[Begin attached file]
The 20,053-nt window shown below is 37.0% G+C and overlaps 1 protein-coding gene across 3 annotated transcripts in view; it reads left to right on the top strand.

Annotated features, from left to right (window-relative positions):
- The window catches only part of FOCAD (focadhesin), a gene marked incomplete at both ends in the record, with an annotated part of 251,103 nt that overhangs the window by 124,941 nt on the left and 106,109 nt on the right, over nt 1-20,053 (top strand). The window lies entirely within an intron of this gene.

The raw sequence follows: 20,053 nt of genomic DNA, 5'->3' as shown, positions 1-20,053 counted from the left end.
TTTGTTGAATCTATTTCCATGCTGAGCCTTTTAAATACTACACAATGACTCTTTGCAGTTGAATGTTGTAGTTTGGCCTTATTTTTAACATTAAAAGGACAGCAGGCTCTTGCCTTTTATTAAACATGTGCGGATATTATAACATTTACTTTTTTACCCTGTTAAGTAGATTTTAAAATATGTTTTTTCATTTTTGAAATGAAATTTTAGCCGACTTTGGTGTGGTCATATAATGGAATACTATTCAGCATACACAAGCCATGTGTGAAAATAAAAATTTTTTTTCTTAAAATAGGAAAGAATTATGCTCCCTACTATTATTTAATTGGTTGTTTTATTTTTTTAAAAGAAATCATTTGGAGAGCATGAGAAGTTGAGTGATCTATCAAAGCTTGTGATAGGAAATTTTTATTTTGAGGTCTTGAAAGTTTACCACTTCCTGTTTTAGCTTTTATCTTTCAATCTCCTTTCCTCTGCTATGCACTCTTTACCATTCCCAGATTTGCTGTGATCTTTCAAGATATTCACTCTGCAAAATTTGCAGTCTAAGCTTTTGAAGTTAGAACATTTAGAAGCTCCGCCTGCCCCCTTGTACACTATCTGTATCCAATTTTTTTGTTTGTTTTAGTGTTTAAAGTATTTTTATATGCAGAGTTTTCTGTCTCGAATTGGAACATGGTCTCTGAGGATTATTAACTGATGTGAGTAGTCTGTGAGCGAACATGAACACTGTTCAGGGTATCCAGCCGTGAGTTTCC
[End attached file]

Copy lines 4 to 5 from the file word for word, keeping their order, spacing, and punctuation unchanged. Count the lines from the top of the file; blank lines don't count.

The raw sequence follows: 20,053 nt of genomic DNA, 5'->3' as shown, positions 1-20,053 counted from the left end.
TTTGTTGAATCTATTTCCATGCTGAGCCTTTTAAATACTACACAATGACTCTTTGCAGTTGAATGTTGTAGTTTGGCCTTATTTTTAACATTAAAAGGACAGCAGGCTCTTGCCTTTTATTAAACATGTGCGGATATTATAACATTTACTTTTTTACCCTGTTAAGTAGATTTTAAAATATGTTTTTTCATTTTTGAAATGAAATTTTAGCCGACTTTGGTGTGGTCATATAATGGAATACTATTCAGCATACACAAGCCATGTGTGAAAATAAAAATTTTTTTTCTTAAAATAGGAAAGAATTATGCTCCCTACTATTATTTAATTGGTTGTTTTATTTTTTTAAAAGAAATCATTTGGAGAGCATGAGAAGTTGAGTGATCTATCAAAGCTTGTGATAGGAAATTTTTATTTTGAGGTCTTGAAAGTTTACCACTTCCTGTTTTAGCTTTTATCTTTCAATCTCCTTTCCTCTGCTATGCACTCTTTACCATTCCCAGATTTGCTGTGATCTTTCAAGATATTCACTCTGCAAAATTTGCAGTCTAAGCTTTTGAAGTTAGAACATTTAGAAGCTCCGCCTGCCCCCTTGTACACTATCTGTATCCAATTTTTTTGTTTGTTTTAGTGTTTAAAGTATTTTTATATGCAGAGTTTTCTGTCTCGAATTGGAACATGGTCTCTGAGGATTATTAACTGATGTGAGTAGTCTGTGAGCGAACATGAACACTGTTCAGGGTATCCAGCCGTGAGTTTCC